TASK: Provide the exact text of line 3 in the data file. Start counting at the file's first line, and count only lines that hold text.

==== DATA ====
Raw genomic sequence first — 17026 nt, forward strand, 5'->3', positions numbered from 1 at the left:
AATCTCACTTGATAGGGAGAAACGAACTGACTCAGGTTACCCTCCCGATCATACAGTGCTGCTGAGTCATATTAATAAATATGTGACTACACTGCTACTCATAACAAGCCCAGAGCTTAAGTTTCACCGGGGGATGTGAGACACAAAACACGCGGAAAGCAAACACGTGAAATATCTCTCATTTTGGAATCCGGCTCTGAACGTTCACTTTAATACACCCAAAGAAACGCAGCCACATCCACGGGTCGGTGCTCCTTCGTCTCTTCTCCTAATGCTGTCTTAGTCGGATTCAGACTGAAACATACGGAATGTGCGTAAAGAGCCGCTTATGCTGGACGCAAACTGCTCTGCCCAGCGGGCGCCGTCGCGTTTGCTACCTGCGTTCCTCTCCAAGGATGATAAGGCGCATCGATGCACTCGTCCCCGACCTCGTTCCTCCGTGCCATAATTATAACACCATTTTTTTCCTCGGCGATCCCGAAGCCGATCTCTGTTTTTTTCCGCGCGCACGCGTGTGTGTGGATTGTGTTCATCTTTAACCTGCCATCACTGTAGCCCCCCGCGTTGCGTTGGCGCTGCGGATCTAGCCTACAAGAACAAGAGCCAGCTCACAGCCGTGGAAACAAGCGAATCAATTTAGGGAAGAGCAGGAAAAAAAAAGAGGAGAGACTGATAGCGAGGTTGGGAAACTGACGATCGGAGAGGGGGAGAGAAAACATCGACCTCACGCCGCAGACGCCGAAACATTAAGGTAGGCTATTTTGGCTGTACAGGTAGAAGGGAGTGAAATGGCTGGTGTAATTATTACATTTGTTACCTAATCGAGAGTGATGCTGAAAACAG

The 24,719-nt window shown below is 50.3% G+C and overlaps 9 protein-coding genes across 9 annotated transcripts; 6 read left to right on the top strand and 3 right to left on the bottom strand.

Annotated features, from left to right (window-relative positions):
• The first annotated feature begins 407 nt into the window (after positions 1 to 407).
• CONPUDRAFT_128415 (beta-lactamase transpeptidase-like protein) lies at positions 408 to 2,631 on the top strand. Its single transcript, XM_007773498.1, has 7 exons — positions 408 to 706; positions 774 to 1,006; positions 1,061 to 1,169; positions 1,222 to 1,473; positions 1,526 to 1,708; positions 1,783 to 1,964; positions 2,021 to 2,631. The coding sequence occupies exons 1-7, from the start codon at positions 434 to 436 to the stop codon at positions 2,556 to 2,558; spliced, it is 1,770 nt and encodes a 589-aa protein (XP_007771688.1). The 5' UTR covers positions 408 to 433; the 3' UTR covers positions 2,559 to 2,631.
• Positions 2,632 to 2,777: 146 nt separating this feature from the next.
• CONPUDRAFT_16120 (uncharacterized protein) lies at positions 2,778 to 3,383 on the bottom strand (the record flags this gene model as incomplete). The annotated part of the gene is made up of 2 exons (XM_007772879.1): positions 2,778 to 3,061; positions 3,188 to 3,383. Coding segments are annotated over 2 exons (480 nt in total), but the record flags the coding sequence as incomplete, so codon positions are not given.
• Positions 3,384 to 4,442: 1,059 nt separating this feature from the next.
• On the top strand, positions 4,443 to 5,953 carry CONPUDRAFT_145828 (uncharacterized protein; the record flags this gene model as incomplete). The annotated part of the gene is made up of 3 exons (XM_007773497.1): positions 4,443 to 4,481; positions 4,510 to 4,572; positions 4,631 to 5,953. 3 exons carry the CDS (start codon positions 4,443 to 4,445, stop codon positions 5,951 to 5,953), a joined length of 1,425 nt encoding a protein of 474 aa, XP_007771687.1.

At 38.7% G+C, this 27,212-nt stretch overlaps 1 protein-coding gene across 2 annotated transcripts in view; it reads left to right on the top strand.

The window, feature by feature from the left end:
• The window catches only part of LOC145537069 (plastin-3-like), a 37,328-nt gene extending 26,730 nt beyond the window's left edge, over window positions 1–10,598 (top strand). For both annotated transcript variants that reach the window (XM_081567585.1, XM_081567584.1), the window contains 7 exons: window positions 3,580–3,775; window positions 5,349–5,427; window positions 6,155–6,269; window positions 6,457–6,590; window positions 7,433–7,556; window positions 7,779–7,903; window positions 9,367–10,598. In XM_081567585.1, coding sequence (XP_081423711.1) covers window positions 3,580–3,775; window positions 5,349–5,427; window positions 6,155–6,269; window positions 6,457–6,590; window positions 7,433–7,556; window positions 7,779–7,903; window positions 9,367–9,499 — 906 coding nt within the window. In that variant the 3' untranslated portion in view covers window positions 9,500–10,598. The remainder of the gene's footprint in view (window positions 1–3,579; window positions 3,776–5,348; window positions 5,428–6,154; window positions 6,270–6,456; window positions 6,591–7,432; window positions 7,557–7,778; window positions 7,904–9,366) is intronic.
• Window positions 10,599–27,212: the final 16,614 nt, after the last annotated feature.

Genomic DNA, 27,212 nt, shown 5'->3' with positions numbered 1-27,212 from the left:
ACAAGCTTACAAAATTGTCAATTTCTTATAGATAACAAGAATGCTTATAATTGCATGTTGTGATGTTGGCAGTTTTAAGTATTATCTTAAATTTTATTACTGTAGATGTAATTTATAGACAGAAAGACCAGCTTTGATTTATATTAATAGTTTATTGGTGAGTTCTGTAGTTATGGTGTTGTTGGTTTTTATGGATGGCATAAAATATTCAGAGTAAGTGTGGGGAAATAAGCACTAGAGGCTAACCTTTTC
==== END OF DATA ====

The 24,719-nt window shown below is 50.3% G+C and overlaps 9 protein-coding genes across 9 annotated transcripts; 6 read left to right on the top strand and 3 right to left on the bottom strand.